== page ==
Is Asthma on the Decline?

I did a quick search on asthma on a “research” engine—a Website that searches for articles, news stories, reference works, scientific data, etc. Interestingly, the bulk of the research engine’s results dated back to the early and mid-2000s. By about 2009, apparently, the number of articles that address asthma and more specifically, the health risks and problems associated with asthma, begin to trail off.

I think this is actually quite revealing. According to the Centers for Disease Control and Prevention (CDC), there was a significant increase in the number of Americans, especially children, diagnosed with asthma from 2001 to 2009. And if we look further, the number of people diagnosed with asthma or suffering from asthma attacks has increased dramatically since the 1970s and 1980s.

Although it is too early to call it a trend, more recent articles on asthma seem to indicate this very serious respiratory problem may actually be on the decline in certain parts of North America and around the world. Assuming this could be true, it is fair to ask why. Some of the conclusions I have reached are the following:

  • We are more aware of what causes asthma and what can trigger an asthma attack
  • New medications and therapies have been introduced in the past decade that help treat asthma and minimize the severity of the disease
  • Employers and employees have become much more aware of issues, such as asthma, that can impact workplace safety
  • Many more products that previously released high amounts of volatile organic compounds (VOCs) – from paints and upholstery to cleaning chemicals and carpets – have been reengineered so that the number of VOCs released into the indoor environment have been reduced significantly
  • The growth of Green Cleaning.

I am sure there may be other reasons that asthma could be on the decline in many parts of the world; however, the growth of Green Cleaning in schools, offices, healthcare facilities, and many other facilities is undeniably one of the key reasons. This is most noticeable because of the complete turnabout we witnessed in the 2000s when it comes to Green Cleaning.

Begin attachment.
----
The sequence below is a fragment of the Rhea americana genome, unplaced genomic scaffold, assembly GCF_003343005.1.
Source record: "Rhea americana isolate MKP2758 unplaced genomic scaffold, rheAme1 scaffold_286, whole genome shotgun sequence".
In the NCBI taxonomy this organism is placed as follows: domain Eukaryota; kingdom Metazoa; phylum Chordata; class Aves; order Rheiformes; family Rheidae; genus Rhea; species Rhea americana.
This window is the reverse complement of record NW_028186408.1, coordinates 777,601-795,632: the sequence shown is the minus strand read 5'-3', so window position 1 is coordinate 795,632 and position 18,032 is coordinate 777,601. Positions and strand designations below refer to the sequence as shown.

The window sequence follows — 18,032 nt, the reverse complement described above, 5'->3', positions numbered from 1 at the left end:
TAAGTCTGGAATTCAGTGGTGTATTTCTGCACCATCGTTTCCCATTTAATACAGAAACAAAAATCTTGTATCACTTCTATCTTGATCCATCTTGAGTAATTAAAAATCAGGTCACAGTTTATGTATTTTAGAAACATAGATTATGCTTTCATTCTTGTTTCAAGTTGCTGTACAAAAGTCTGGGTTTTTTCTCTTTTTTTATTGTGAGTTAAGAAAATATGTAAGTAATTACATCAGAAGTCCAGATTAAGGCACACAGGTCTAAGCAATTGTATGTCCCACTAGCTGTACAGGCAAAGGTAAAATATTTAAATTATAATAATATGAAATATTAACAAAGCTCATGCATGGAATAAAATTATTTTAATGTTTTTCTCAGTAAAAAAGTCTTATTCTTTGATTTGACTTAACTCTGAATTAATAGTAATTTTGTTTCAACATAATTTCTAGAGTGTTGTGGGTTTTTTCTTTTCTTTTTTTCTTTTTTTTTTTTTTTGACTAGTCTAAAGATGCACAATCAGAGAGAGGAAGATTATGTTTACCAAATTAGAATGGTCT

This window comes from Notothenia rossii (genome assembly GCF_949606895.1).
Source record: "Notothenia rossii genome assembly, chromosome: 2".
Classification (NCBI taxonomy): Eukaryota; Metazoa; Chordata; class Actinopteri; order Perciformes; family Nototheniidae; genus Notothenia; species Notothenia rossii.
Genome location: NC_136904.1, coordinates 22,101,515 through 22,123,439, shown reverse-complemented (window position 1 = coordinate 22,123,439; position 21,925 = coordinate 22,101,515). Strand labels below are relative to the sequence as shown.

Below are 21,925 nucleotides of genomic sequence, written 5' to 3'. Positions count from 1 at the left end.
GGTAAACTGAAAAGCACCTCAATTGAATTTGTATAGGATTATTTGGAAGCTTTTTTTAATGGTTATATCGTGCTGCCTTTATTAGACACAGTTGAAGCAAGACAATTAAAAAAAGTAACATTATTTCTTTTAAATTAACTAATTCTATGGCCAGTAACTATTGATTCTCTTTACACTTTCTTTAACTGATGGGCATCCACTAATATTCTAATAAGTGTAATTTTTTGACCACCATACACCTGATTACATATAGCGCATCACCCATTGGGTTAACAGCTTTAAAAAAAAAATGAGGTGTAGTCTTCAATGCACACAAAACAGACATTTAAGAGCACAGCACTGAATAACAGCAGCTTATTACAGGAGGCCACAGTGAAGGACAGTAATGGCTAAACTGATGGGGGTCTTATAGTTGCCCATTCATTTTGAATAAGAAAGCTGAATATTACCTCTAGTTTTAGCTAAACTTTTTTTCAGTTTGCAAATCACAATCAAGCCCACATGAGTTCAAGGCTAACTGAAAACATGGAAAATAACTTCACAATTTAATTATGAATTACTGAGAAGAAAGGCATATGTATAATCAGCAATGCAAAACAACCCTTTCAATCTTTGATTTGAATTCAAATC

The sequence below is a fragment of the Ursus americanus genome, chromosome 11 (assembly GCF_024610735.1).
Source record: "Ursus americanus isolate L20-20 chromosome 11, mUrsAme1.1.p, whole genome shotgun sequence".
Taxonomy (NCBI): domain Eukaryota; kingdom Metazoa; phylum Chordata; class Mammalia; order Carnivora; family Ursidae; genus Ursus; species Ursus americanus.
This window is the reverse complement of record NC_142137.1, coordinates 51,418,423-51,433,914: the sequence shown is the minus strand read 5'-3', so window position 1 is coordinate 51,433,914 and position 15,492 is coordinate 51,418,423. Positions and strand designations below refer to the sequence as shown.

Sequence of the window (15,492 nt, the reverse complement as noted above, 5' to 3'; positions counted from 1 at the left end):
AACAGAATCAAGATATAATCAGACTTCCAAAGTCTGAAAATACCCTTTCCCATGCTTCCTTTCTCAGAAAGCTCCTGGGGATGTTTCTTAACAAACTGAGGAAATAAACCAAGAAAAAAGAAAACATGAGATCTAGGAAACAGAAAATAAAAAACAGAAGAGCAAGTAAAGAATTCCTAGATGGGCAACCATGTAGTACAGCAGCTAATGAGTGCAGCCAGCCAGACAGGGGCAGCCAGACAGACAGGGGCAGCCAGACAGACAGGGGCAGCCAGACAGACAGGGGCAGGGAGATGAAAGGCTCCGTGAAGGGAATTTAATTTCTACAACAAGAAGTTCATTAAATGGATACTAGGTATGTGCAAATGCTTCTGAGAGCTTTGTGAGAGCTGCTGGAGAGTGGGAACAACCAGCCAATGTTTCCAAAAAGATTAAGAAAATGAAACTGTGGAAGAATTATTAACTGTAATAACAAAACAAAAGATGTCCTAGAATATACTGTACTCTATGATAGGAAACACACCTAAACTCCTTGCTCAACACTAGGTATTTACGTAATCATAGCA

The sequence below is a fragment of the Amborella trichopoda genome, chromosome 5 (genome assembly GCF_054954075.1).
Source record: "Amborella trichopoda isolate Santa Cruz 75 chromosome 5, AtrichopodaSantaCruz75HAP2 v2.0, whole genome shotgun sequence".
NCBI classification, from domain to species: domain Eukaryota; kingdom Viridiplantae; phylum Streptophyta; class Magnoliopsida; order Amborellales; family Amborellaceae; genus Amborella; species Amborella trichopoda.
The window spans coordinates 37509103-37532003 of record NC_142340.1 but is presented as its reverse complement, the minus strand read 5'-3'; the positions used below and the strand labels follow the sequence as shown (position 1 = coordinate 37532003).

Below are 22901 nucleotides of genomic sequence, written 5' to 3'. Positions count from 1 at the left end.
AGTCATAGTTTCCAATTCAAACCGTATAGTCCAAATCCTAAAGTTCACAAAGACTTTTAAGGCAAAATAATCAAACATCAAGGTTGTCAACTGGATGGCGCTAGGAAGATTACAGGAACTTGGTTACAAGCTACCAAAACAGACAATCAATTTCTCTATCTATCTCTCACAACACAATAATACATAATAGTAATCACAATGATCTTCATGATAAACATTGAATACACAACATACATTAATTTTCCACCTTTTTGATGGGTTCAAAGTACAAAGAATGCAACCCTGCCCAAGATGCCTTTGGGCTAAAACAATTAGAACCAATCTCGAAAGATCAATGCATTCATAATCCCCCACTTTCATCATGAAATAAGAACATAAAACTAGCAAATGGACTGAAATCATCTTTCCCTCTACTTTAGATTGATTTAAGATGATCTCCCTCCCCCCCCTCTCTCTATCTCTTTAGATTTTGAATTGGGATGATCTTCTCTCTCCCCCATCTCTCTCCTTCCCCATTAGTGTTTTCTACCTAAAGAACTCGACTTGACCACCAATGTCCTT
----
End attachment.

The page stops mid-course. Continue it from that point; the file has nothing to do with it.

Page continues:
The decade began with few facilities implementing a Green Cleaning strategy. After a couple of years—as environmentally preferable cleaning products improved, became more cost effective, and we all began to realize that some of the ingredients used to make traditional cleaning products could result in asthma attacks and other health problems—more end-customers started to embrace Green Cleaning products.

By about 2009, we can proudly say that not only do most facilities now select Green Cleaning products, but invariably it is their first choice when selecting a cleaning product. In fact, most facilities will only select a traditional cleaning product if an alternative is not available or there are cost and performance issues, which are becoming less of a concern today.

If this is true and asthma might be on the decline in North America and in some parts of the world, we must then continue in this healthier direction. Facility managers should continue to select Green Cleaning products as well as institute policies, procedures, and practices that protect building users from the agents and allergens that trigger asthma.

Cleaning workers specifically must take steps to protect their own health when it comes to using cleaning chemicals—Green or traditional—by using these products as instructed and properly diluted, stored, and handled. This is one reason ISSA, the Healthy Schools Campaign, and The Ashkin Group have joined together to make custodial training our commitment and focus for this year’s Green Apple Day of Service.

And we must all pat ourselves on the back. Because so many manufacturers, managers, distributors, and cleaning workers, as well as many others, have worked to minimize or eliminate asthma-causing agents in buildings, we have managed to help millions of people stay healthy.